What's In Blue

Posted Thu 29 Mar 2012

Yemen Presidential Statement

The Council is scheduled to adopt a presidential statement on Yemen this morning (29 March). The draft was circulated at expert level on Monday evening (26 March) and went into silence yesterday until 9 am this morning. The Council’s main aim in having this presidential statement appears to be to encourage the political transition process in Yemen.

The draft presidential statement makes clear the Council’s concern over the deterioration in the relationship between key political figures since the transfer of power to President Abdrabuh Mansour Hadi on 25 February and stresses the need for all political actors to remain committed to the political transition and constitutional order. (President Hadi, since his election, has been mandated to lead a two year political transition process including a fully inclusive National Dialogue, and constitutional and electoral reform, culminating in full presidential and parliamentary elections in 2014. However, former President Ali Abdullah Saleh still heads the General People’s Congress, which controls the Parliament.)

The draft presidential statement also highlights the importance of carrying out the second phase of the transition. This includes a conference for National Dialogue, restructuring of the security forces, the need to deal with unauthorised weapons, transitional justice legislation, constitutional and electoral reform and the holding of general elections in 2014. There may be concerns among some Council members about resistance to reforms as the elections were boycotted by the Shiite Houthis in the north and the separatist Southern Movement. In addition, many members of the popular resistance movement protesting on the streets throughout Yemen are not supportive of the GCC initiative.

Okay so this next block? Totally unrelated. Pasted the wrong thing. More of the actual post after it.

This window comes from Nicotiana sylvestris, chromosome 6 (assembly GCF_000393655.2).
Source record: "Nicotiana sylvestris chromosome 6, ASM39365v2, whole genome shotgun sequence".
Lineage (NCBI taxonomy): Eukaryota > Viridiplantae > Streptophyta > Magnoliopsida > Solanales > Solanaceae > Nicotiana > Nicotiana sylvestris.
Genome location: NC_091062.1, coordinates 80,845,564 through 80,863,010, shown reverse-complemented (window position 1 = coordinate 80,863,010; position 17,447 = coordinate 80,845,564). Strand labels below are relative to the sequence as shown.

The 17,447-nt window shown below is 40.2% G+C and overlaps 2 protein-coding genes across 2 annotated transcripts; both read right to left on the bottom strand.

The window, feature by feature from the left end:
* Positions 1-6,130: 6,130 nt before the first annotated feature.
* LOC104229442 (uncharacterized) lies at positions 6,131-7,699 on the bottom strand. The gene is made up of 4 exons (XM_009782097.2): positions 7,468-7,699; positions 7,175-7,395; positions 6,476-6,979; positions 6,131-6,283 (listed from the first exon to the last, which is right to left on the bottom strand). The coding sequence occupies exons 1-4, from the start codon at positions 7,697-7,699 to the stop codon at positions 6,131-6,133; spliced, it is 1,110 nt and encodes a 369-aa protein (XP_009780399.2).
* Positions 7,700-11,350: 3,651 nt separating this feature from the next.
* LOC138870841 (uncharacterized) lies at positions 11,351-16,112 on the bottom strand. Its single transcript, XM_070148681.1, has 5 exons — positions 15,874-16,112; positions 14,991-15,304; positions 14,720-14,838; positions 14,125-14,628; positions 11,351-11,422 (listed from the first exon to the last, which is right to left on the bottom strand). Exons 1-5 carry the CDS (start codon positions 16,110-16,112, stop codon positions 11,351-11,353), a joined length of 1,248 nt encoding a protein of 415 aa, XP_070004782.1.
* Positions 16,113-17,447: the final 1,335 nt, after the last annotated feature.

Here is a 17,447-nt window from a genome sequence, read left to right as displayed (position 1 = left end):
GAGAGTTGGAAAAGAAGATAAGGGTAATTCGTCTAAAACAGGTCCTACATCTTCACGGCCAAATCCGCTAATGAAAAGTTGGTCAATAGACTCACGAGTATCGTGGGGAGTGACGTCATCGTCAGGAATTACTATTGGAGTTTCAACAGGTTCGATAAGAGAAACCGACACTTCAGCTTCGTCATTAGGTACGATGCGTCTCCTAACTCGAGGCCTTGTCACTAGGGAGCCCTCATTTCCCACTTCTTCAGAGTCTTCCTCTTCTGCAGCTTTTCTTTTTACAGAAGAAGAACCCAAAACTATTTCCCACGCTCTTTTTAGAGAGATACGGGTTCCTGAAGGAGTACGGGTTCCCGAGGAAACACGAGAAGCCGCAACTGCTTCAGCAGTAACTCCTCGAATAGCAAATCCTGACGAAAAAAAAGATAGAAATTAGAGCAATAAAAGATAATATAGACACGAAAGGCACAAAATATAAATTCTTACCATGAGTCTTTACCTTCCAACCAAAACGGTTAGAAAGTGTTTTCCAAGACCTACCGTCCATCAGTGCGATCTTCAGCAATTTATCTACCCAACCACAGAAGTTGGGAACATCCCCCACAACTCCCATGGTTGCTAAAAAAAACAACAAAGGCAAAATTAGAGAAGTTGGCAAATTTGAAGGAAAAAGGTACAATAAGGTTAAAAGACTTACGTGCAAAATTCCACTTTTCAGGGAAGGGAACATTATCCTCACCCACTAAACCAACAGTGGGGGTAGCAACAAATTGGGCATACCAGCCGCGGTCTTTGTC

The issue of national inclusiveness, which had been highlighted by the Secretary-General’s Special Adviser, Jamal Benomar, following the presidential elections on 21 February is also covered in the draft presidential statement.

Council members concern about the recent deterioration in the security situation as a result of terrorist attacks is also reflected in the draft text. (On 6 March, media reports cited that 185 soldiers had been killed following a surprise assault on their positions in the southern province of Abyan. More recently, on 28 March, Saudi Arabia’s deputy consul was kidnapped outside his home in the southern city of Aden. While some reports indicated that militants affiliated with Al-Qaeda were responsible for both incidents, other reporting pointed to loyalists of Saleh as the real culprits.)

The draft presidential statement also highlights the Council’s concern at the dire humanitarian situation due to Yemen’s economic and social challenges and urges safe and unimpeded access for humanitarian actors. Other areas that are covered include the need for human rights violators to be held accountable and the need to discourage the use of and recruitment of child soldiers.

The Council’s support for the Friends of Yemen is also reflected in the draft presidential statement. It notes the upcoming Friends of Yemen Ministerial meeting in Riyadh on 23 May and the important role this group can play in bringing together the international community in support of Yemen. (Friends of Yemen comprises 22 countries, the UN, EU, GCC, Arab League, International Monetary Fund and the World Bank.)

In the draft presidential statement the Council welcomes the continued engagement of Benomar and the Secretary-General’s intention to deploy a team of experts, to work alongside the UN country team, and monitor progress on the GCC Initiative and Implementation Mechanism in consultation with the Yemeni government.
Overall Council members seem to be in general agreement that the Council needs to remain seized of the situation in Yemen and ensure that the next phase of political transition is not derailed.

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